Umami and Kokumi – A Flavor Profile

By Bryan Quoc Le | 150 Food Science Questions Answered

Endless Tastes

We’re all familiar with the four basic tastes of sweet, sour, salt, and bitter found in our food.  Some of us may have even heard of the term umami, which refers to the savory flavor of meaty dishes, and has been documented to stand alone as the fifth basic taste.1 While umami enhances the four other tastes, it has also found to possess its own unique savory element independent of the first four.  Umami can be described as meaty, brothy, and savory.

Of those who were familiar with the idea of umami, even fewer people may have heard of kokumi, a newly minted taste concept that has been described as a “taste enhancer” that magnifies and lengthens all the other five previous basic tastes.  Words that express the kokumi idea include continuity, mouthfulness, heartiness and thickness.  Kokumi is believed to be involved in the sensation of mouth-coating, that satisfying (and hard to replicate) experience of butter, fats, and emulsions coating the tongue and mouth.2

The Flavor Chemistry of Umami and Kokumi

Both the umami and kokumi taste sensations are activated by amino acids or small peptides.  Researchers postulate that umami and kokumi are evolutionary sensations that point to the presence of proteins and amino acids in a food, much like sweet is an indicator for carbohydrates, sour for acids, salts for minerals, and bitter for poisons.  Umami flavor is strongly associated with the presence of the amino acids glutamic acid and aspartic acid.  For a taste to be perceived by the brain, some molecule from a food or drink has to latch onto a perfectly designed receptor found on taste nerve cells on the surface of the tongue which causes the release of neurotransmitters and electrical signals that eventually tell the brain a particular sensation.

Taste transduction for umami is mediated by a class of glutamate-sensing receptors on the tongue’s taste buds.3 Additionally, these same receptors have been found to synergistically interact with some ribonucleotides in foods only when glutamate is available as well.4 Kokumi taste sensations are mostly connected with glutamyl-derived di- and tripeptides, such as the antioxidant glutathione present universally in all living tissues, especially meaty, muscular tissues.  However, calcium-sensing receptors have been found to be responsible for experiencing the kokumi effect.4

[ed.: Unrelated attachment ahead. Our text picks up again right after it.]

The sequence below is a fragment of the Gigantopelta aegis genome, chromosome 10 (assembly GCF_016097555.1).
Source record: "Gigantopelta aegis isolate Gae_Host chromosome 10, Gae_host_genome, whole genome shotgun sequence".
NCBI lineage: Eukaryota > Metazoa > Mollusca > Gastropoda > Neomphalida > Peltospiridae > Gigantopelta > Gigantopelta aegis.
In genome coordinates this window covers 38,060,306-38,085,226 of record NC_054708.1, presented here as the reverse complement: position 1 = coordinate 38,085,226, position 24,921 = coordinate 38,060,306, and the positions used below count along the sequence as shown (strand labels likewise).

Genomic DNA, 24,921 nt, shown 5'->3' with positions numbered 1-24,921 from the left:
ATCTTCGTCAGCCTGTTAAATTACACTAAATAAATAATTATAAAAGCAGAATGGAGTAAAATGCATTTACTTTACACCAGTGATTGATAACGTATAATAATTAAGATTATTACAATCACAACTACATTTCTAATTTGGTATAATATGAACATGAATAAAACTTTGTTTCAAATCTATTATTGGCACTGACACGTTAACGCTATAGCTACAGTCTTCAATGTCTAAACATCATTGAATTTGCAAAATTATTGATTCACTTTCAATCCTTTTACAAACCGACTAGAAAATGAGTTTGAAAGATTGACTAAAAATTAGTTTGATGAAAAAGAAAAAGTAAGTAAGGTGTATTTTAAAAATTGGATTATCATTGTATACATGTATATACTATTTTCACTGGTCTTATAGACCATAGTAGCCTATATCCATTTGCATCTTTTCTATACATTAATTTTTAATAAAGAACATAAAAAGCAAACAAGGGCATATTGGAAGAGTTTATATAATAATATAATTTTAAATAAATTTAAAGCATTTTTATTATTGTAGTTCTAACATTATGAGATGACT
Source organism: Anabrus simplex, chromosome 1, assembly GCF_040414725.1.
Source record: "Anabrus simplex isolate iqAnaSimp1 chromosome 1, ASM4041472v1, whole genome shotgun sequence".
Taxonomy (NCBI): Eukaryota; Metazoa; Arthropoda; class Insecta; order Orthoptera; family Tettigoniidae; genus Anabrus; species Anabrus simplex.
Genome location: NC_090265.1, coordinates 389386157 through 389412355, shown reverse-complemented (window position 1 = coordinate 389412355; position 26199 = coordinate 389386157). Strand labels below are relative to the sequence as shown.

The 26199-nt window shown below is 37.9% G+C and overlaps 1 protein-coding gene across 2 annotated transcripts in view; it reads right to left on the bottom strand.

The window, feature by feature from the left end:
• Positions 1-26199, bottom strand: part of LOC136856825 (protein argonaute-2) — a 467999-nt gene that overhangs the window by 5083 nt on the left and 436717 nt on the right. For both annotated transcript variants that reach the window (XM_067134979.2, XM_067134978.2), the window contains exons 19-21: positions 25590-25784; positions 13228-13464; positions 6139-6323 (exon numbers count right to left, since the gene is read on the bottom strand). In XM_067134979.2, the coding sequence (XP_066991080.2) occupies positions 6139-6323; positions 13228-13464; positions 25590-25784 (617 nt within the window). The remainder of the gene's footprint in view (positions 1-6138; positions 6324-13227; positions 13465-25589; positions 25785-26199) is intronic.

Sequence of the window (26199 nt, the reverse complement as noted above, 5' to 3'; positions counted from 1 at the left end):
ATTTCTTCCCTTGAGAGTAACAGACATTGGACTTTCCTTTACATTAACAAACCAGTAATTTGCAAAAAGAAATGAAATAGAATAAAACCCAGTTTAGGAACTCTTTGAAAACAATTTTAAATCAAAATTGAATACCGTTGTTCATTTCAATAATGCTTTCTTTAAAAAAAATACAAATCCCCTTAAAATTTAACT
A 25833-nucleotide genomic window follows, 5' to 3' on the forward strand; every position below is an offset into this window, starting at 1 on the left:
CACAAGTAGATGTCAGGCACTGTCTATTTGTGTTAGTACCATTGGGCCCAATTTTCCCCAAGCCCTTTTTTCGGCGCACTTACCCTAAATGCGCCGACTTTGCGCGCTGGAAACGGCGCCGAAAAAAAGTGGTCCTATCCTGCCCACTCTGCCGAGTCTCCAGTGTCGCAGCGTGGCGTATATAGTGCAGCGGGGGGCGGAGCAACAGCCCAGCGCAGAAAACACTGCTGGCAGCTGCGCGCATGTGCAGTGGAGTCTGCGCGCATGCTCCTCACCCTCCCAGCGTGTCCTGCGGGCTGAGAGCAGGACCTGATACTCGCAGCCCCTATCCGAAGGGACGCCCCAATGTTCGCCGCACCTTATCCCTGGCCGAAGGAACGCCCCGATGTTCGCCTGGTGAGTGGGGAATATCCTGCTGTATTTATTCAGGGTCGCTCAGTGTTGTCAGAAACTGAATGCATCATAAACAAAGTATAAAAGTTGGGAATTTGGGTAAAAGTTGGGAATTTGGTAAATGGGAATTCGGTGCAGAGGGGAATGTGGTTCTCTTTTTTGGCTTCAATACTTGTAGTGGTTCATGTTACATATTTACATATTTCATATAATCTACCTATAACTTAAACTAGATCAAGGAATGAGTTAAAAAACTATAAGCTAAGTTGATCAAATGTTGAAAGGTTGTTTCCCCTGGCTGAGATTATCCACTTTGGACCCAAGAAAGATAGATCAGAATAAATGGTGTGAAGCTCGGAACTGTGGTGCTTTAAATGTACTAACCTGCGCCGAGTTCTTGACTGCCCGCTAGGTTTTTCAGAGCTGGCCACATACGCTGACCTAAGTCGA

On the other hand, drinking a solution of calcium salt alone doesn’t really do much for the kokumi experience, which anyone can attest to who’s ever tasted a piece of chalk.

The umamiest foods. Image Source

Umami, Then and Now

Umami was originally discovered by Professor Kikunae Ikeda of Tokyo Imperial University in 1908.6 While he was sipping on a bowl of dashi soup, he noticed a greater intensity in savory deliciousness after the addition kombu, a culinary seaweed native to Japan.  He eventually isolated monosodium glutamate (MSG) as the amino acid responsible for the umami taste after extracting and recrystallizing components from twelve kilograms of kelp.  He went on to commercialize the product by starting the Ajinomoto Company.  He used acid-hydrolyzed wheat gluten protein as the starting material in the commercial process, rather than kelp, due to the high composition of glutamate found in gluten.

In Ikeda’s original discovery, it took him at least 6 major separation steps over a course of a whole year! Image Source

In another foray into umami science, an additional savory taste enhancer was discovered after by Ikeda’s protégé, Shintaro Kodama, who found that the ribonucleotide ionine-5’-monophosphate (disodium inosinate) elicited umami sensation in dried bonito fish flakes.7 Decades later, guanine-5’-monosphophate (disodium guanylate) was also discovered to produce umami flavor in shiitake mushrooms.  While these substances alone add little umami to foods, a special synergy is generated when monosodium glutamate, inosinate, and guanylate are combined to give an enhanced burst of umami well beyond the sensation produced by glutamate by itself.

This synergistic property is responsible for the diverse combinations of ingredients found in notable cuisines around the world.  For example, the savory combination of parmesan cheese and tomatoes (glutamate), and mushrooms (guanylate) in Italian dishes joins together high concentrations of these umami enhanced flavors.  The meaty, refreshing broth of Vietnamese phở melds fermented anchovy sauce (inosinate) with charred onion, beef, and soy sauce (glutamate).

A New Kokumi Sensation

Kokumi is a more recent discovery also by the work of Japanese researchers in 1989.8 It was found that the addition of a pure, tasteless water extract of garlic evoked the kokumi sensation in a dilute solution of glutamate and inosinate.  The extract alone possessed no flavor at the concentration threshold used, however, the addition of the two synergistic umami components brought out a noticeable garlic flavor to the extract with the characteristic mouthfulness associated with kokumi.  Individual flavorless amino acid components of the extract were tested, and a similar response was found by taste panelists to varying degrees.